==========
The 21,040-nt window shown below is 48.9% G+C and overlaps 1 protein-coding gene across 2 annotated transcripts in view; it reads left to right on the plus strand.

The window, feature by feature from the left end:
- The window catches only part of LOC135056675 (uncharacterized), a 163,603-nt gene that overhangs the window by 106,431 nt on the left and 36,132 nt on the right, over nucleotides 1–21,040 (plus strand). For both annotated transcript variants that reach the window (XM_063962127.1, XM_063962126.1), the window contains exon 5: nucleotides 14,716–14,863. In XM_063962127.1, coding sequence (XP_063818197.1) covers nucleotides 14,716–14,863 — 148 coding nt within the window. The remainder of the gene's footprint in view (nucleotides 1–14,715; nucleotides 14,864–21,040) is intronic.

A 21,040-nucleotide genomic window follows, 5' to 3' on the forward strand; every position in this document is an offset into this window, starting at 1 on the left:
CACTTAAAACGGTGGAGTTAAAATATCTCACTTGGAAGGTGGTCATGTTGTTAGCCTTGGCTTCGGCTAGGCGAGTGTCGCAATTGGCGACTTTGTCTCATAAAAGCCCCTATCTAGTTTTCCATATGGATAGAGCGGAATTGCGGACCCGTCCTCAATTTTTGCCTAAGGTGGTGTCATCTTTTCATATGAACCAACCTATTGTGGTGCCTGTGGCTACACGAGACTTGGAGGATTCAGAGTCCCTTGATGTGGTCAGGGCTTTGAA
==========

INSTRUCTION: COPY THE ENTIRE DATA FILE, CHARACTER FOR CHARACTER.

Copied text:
The 21,040-nt window shown below is 48.9% G+C and overlaps 1 protein-coding gene across 2 annotated transcripts in view; it reads left to right on the plus strand.

The window, feature by feature from the left end:
- The window catches only part of LOC135056675 (uncharacterized), a 163,603-nt gene that overhangs the window by 106,431 nt on the left and 36,132 nt on the right, over nucleotides 1–21,040 (plus strand). For both annotated transcript variants that reach the window (XM_063962127.1, XM_063962126.1), the window contains exon 5: nucleotides 14,716–14,863. In XM_063962127.1, coding sequence (XP_063818197.1) covers nucleotides 14,716–14,863 — 148 coding nt within the window. The remainder of the gene's footprint in view (nucleotides 1–14,715; nucleotides 14,864–21,040) is intronic.

A 21,040-nucleotide genomic window follows, 5' to 3' on the forward strand; every position in this document is an offset into this window, starting at 1 on the left:
CACTTAAAACGGTGGAGTTAAAATATCTCACTTGGAAGGTGGTCATGTTGTTAGCCTTGGCTTCGGCTAGGCGAGTGTCGCAATTGGCGACTTTGTCTCATAAAAGCCCCTATCTAGTTTTCCATATGGATAGAGCGGAATTGCGGACCCGTCCTCAATTTTTGCCTAAGGTGGTGTCATCTTTTCATATGAACCAACCTATTGTGGTGCCTGTGGCTACACGAGACTTGGAGGATTCAGAGTCCCTTGATGTGGTCAGGGCTTTGAA